We can all remember our school days when we were faced with exams. We spent all day in school — and still we panicked when it came to test time. Why? Perhaps it's because our time in the classroom was only one part of the learning process. The other part was time at home engaging with the material through homework, worksheets, and flashcards — all designed to prepare us for exams and to make sure we had a grasp of the material and were headed in the right direction. The exam brought panic because it was the culmination of all of our hard work and the measure of our direction and mastery of the material.

These exams and tests were for our benefit. They measured our growth, highlighted our strengths and weaknesses, and guided us to the paths we should take. The same is true of our spiritual lives. We face tests and exams on a spiritual level, but they count for greater consequences because the results of these tests are indicators of our eternal future.

We must examine ourselves with the guidance of the Holy Spirit and always be ready to be tested. Always being ready for exams is foundational to a positive life in Christ. Throughout 2 Corinthians, the Apostle Paul wrote about all that God taught him and what gave him power to live positively in Christ in the midst of fear, trepidation, imprisonment, and flogging. In his conclusion to this letter he says, "Test yourselves to see if you are in the faith; examine yourselves!" (2 Corinthians 13:5, NASB).

The Corinthians of old fell into the trap that some of our modern educators have fallen into today. If students are not keeping up and succeeding in school, some believe that the standards must be too high — so they lower the standards. The problem is that lowering the standards and changing the curriculum doesn't insist on accountability.

Worse than the education system is evidence that this is happening in the churches of Jesus Christ, too. People don't want to believe that Jesus is the only way to heaven and eternal life. Some churches are saying, Let's lower the standards. Let's stop talking about this particular truth. We'll water down the truth and not talk about the central truth of Christianity. Instead, we'll talk about relationships and good communication. We don't want to offend people because they are the most important part of the church.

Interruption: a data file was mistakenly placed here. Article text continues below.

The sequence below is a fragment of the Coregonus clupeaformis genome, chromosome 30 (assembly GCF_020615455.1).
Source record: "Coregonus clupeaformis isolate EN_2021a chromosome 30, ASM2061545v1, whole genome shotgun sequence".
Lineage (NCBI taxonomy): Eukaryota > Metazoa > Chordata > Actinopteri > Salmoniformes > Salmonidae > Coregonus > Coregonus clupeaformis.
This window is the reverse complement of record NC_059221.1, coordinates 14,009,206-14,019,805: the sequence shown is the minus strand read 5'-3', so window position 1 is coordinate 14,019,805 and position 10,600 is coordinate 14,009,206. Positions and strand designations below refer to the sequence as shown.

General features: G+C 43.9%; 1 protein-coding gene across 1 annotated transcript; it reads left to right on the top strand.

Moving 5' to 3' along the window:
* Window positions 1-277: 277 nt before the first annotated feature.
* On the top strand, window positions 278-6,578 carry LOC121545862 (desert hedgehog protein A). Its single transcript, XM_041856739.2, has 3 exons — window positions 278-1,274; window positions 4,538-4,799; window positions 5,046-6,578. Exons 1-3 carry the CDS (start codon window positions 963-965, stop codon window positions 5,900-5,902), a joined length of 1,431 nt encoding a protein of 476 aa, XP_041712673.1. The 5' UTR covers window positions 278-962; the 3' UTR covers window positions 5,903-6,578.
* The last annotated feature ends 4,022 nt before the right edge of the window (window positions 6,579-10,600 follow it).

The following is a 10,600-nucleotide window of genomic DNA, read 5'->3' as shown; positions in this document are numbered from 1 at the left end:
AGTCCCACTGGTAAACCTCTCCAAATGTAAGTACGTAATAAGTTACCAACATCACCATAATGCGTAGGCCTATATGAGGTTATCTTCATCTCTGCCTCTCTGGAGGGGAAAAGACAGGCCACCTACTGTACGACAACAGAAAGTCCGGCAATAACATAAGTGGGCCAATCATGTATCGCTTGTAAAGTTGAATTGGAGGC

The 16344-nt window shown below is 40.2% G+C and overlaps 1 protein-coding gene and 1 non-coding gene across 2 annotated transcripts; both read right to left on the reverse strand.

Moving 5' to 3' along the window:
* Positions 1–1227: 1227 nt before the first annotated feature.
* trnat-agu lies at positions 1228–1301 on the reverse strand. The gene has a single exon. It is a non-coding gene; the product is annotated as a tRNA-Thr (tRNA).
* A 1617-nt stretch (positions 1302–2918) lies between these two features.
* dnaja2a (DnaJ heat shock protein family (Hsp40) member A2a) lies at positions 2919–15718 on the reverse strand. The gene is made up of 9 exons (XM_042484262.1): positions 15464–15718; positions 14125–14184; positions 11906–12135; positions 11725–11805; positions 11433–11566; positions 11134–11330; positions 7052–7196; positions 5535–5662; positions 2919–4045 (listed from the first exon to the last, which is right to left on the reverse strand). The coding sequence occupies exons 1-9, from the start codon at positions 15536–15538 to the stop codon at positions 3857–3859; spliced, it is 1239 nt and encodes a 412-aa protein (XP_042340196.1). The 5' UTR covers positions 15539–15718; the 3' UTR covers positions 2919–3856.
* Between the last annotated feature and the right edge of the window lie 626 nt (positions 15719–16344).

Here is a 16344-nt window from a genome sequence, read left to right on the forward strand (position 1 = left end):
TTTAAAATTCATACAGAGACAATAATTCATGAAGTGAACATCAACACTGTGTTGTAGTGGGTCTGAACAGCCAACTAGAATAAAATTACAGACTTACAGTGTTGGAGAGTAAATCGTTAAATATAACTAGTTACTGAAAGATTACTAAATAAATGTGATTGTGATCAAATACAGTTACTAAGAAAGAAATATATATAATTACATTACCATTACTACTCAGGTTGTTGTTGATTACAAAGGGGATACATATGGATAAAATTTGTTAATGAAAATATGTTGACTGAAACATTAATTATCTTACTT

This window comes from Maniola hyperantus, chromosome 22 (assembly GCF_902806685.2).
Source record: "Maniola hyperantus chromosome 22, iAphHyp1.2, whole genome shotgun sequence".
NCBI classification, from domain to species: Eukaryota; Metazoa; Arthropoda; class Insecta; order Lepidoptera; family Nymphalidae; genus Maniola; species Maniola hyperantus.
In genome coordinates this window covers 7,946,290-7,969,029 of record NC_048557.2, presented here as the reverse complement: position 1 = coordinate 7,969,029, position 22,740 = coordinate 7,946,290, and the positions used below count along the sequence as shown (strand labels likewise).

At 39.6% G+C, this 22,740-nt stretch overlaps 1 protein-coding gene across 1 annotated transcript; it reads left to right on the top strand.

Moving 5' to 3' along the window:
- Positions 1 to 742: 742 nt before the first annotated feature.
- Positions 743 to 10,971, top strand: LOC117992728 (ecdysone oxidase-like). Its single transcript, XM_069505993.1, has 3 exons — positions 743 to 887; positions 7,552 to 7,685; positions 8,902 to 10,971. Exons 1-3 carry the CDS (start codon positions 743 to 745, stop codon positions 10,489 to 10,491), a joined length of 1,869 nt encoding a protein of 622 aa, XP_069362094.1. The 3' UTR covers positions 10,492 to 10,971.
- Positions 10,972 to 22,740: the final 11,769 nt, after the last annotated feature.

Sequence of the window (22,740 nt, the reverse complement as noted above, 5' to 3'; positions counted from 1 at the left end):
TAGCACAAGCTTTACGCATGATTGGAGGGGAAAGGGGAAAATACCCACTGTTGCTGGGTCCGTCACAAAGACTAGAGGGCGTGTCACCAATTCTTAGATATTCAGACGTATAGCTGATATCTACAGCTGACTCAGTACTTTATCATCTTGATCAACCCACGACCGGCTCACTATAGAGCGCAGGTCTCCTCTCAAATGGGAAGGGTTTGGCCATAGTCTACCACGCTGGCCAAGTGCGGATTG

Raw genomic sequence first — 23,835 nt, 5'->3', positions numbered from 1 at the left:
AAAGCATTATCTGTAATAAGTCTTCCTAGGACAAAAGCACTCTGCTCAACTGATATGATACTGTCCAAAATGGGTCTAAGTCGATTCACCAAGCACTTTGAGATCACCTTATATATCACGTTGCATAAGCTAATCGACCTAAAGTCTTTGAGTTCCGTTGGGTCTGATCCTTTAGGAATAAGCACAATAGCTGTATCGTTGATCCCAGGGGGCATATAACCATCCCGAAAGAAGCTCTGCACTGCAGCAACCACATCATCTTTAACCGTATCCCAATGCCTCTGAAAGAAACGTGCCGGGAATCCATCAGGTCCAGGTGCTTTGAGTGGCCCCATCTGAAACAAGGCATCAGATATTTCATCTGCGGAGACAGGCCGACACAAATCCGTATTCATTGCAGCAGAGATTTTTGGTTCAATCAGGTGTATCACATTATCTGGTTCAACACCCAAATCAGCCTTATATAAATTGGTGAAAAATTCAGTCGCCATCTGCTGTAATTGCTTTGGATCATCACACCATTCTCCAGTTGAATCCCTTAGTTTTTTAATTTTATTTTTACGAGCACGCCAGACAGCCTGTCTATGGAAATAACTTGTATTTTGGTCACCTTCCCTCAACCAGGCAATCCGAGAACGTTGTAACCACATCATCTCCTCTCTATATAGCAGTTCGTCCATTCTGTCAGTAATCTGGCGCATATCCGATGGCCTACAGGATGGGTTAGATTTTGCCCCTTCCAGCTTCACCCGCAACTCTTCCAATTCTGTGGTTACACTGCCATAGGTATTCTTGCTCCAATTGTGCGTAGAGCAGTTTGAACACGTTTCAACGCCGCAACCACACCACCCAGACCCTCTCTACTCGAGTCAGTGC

However, the Apostle Paul would tell us that this type of compromise will only lead us in the wrong direction. This type of thinking causes frustration and disappointment. Paul is telling us that to have the peace and assurance of our salvation, believe the Word of God. Examine yourself and find out if you are in the faith and living in the truth — or if you are not.

God is not going to change His Gospel to make it palatable for people who don't like it. He is sovereign, and we need to accommodate Him; He doesn't have to accommodate us.

King David — a man after God's heart — cried out to God saying, "Search me, O God, and know my heart; test me and know my anxious thoughts. See if there is any offensive way in me, and lead me in the way everlasting" (Psalm 139:23-24, NIV).

When we refuse to examine ourselves on a regular basis we are taking God's grace and salvation for granted. But don't miss the fabulous news: In this test that the Bible talks about, we can be always a success. Even those who fail the test can succeed. If you examine yourself on a daily basis and find that you are in the faith, then you will be overjoyed by His grace and mercy and will give God the glory. But if you examine yourself and find that you have moved away from the truth, then God has given you an engraved invitation to repent and to return to the truth.

God promised in His Word to receive anyone who turns to Him. The moment you come face to face with the reality that you have departed from the faith by sinning gravely and you repent, God in His grace and mercy receives you. He embraces you. He forgives you. He restores you. You are, again, overjoyed by His grace and mercy and give God the glory. Either way, God is glorified. Examine yourself.


Excerpted from My Journal, a monthly devotional magazine from Leading The Way with Dr. Michael Youssef.

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